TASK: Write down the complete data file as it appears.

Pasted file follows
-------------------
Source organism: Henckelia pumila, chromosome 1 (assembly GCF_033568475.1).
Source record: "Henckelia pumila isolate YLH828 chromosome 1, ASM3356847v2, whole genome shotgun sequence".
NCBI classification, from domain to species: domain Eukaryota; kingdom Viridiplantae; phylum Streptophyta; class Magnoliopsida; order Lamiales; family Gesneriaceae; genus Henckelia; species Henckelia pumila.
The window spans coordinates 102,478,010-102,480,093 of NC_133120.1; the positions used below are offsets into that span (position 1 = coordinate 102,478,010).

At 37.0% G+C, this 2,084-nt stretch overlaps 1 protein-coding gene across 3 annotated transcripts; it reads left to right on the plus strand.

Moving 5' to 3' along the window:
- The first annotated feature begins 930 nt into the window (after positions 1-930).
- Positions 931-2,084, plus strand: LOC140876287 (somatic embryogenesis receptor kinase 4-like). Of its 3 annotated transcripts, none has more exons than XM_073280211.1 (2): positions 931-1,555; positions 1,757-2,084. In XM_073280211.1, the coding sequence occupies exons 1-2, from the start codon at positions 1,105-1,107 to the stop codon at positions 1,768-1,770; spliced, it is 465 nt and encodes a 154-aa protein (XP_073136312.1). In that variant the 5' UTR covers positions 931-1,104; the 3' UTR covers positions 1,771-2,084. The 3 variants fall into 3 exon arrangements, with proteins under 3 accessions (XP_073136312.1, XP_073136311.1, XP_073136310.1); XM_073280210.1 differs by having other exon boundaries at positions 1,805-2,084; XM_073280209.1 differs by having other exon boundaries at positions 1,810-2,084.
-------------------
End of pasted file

Source organism: Henckelia pumila, chromosome 1 (assembly GCF_033568475.1).
Source record: "Henckelia pumila isolate YLH828 chromosome 1, ASM3356847v2, whole genome shotgun sequence".
NCBI classification, from domain to species: domain Eukaryota; kingdom Viridiplantae; phylum Streptophyta; class Magnoliopsida; order Lamiales; family Gesneriaceae; genus Henckelia; species Henckelia pumila.
The window spans coordinates 102,478,010-102,480,093 of NC_133120.1; the positions used below are offsets into that span (position 1 = coordinate 102,478,010).

At 37.0% G+C, this 2,084-nt stretch overlaps 1 protein-coding gene across 3 annotated transcripts; it reads left to right on the plus strand.

Moving 5' to 3' along the window:
- The first annotated feature begins 930 nt into the window (after positions 1-930).
- Positions 931-2,084, plus strand: LOC140876287 (somatic embryogenesis receptor kinase 4-like). Of its 3 annotated transcripts, none has more exons than XM_073280211.1 (2): positions 931-1,555; positions 1,757-2,084. In XM_073280211.1, the coding sequence occupies exons 1-2, from the start codon at positions 1,105-1,107 to the stop codon at positions 1,768-1,770; spliced, it is 465 nt and encodes a 154-aa protein (XP_073136312.1). In that variant the 5' UTR covers positions 931-1,104; the 3' UTR covers positions 1,771-2,084. The 3 variants fall into 3 exon arrangements, with proteins under 3 accessions (XP_073136312.1, XP_073136311.1, XP_073136310.1); XM_073280210.1 differs by having other exon boundaries at positions 1,805-2,084; XM_073280209.1 differs by having other exon boundaries at positions 1,810-2,084.